2. Entrepreneurship is equal parts mindset and skillset!
I have to say, my perspective was skewed before coming to EIA in that, previously along my own journey of entrepreneurship in Atlanta–I had always focused on raising capital and debt equity was the end of my tunnel. I thought if I had a business valued at something million dollars and enough hype in the news that talked about how great my product/service was, that these would be the indicators that I had a successful business and that I too, could be considered a great American entrepreneur.
My perspective changed during my time at EIA, as I spent free time networking with peers in the program to understand their approaches to solving the problems they were focused on. I also spent time reading Running Lean by Ash Mayura and Change by Design by Tim Brown, two books that dramatically transformed my experience. Through this literature, I discovered frameworks for entrepreneurial skills and other skills to succeed such as setting a vision, identifying the right team, designing for a profitable and scalable business model, and identifying the right product/market fit.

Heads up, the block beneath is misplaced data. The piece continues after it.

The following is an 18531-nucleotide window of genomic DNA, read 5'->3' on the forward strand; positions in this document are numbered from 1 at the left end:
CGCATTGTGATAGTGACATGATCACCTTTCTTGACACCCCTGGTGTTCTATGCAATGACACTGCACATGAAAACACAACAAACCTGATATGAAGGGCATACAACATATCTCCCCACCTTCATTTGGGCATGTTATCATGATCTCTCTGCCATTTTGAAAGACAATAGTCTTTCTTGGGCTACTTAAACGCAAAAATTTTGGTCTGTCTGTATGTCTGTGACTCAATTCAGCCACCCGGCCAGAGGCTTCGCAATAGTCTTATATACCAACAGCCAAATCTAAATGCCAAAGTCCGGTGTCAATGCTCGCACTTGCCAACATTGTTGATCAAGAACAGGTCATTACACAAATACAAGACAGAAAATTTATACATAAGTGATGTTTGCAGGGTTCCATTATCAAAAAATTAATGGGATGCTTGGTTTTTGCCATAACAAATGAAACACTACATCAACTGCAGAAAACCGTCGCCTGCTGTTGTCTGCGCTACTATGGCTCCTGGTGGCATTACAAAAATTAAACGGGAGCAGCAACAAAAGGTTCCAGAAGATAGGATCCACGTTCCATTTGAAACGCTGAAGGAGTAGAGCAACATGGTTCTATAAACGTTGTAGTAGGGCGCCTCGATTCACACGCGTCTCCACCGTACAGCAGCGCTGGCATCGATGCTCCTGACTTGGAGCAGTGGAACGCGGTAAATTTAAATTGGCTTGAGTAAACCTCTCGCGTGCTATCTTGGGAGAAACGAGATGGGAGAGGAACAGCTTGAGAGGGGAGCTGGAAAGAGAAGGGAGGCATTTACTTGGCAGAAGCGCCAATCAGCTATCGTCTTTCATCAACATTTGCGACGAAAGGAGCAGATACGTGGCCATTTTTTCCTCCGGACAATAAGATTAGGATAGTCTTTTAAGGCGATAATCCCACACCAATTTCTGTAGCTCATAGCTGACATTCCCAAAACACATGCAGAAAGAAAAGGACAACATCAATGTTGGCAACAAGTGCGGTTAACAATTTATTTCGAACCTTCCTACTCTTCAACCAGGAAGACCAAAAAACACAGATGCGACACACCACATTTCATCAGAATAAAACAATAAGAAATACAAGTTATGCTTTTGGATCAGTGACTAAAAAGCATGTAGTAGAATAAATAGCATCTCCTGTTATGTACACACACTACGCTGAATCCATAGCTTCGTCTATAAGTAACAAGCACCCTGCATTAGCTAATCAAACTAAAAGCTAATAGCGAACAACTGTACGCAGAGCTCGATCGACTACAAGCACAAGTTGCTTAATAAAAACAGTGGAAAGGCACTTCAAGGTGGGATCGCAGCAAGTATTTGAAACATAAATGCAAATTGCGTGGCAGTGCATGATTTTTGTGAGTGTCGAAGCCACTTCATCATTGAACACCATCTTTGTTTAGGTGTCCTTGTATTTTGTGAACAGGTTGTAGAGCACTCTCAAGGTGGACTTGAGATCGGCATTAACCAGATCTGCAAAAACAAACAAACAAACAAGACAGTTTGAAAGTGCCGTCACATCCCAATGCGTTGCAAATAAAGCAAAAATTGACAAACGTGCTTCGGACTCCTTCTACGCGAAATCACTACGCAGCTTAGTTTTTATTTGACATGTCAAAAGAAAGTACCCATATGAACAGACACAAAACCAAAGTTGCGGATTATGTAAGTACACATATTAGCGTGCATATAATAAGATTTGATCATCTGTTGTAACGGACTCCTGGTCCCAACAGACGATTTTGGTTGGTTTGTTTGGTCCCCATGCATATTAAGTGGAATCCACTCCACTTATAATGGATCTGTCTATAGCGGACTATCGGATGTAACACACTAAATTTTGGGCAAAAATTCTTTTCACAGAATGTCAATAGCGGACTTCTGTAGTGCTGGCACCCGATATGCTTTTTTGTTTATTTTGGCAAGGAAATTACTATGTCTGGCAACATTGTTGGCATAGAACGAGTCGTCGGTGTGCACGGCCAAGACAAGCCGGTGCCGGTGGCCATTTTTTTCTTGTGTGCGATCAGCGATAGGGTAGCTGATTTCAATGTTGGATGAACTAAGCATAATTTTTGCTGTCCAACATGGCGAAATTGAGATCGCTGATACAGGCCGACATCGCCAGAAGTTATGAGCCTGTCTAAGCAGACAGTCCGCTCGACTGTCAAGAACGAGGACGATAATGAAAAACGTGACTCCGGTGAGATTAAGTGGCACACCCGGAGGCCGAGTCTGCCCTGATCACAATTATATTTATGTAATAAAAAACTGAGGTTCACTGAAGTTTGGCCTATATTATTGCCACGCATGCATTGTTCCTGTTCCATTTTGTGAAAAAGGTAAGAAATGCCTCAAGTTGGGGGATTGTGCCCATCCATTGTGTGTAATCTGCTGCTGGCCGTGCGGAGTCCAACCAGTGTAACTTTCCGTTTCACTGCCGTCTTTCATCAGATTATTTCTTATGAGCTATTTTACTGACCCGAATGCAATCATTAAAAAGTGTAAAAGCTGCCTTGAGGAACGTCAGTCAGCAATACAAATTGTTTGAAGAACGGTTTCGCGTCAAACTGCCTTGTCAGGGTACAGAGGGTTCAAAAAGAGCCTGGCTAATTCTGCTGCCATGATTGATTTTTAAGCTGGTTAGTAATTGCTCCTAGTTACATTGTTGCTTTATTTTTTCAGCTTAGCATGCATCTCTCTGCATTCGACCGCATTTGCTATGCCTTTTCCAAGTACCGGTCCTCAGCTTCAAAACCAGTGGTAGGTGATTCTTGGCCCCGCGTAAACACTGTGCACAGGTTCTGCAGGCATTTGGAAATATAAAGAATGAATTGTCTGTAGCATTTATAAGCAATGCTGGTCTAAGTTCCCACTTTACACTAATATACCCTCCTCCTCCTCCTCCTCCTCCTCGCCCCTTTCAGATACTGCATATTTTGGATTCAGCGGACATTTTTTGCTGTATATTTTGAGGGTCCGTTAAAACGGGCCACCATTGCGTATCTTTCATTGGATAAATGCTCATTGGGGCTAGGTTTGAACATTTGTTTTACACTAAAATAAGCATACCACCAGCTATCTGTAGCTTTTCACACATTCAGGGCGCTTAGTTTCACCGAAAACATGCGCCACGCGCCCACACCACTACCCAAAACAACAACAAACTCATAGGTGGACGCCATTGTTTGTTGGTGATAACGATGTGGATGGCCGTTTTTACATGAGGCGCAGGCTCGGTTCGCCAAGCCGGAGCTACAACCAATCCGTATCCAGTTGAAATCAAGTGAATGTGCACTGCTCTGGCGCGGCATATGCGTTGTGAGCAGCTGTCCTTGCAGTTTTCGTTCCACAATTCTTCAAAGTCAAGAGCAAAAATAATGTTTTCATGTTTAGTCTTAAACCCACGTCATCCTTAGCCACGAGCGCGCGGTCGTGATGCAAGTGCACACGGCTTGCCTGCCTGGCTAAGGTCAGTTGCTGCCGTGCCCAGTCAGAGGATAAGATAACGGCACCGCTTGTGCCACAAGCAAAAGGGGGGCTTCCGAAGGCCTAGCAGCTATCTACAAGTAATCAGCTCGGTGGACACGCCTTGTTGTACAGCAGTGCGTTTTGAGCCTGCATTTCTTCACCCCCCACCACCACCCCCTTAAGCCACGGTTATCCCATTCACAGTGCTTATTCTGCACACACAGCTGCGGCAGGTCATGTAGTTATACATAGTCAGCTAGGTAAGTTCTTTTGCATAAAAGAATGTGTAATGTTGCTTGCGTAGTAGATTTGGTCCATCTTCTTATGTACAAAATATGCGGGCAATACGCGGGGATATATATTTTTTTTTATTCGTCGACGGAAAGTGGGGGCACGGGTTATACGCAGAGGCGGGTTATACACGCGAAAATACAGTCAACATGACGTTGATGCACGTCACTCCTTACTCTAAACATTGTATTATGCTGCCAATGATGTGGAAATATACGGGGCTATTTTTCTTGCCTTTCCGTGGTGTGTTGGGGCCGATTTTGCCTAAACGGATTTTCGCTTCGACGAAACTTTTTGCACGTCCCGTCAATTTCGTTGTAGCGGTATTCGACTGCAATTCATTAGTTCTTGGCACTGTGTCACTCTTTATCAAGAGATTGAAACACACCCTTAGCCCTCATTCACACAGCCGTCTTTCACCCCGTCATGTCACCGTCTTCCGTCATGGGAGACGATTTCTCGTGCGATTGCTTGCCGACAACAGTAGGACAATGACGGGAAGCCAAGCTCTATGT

This experience was key in shaping my priority of designing the product for the right market and ensuring that the product that we designed actually solved the problem. It wasn’t until we approached this design-led integrated approach, which focused on feasibility, viability, and desirability, that my team began to see just how excited people were about the product throughout our tenure in EIA, and this was where our real customers and traction came.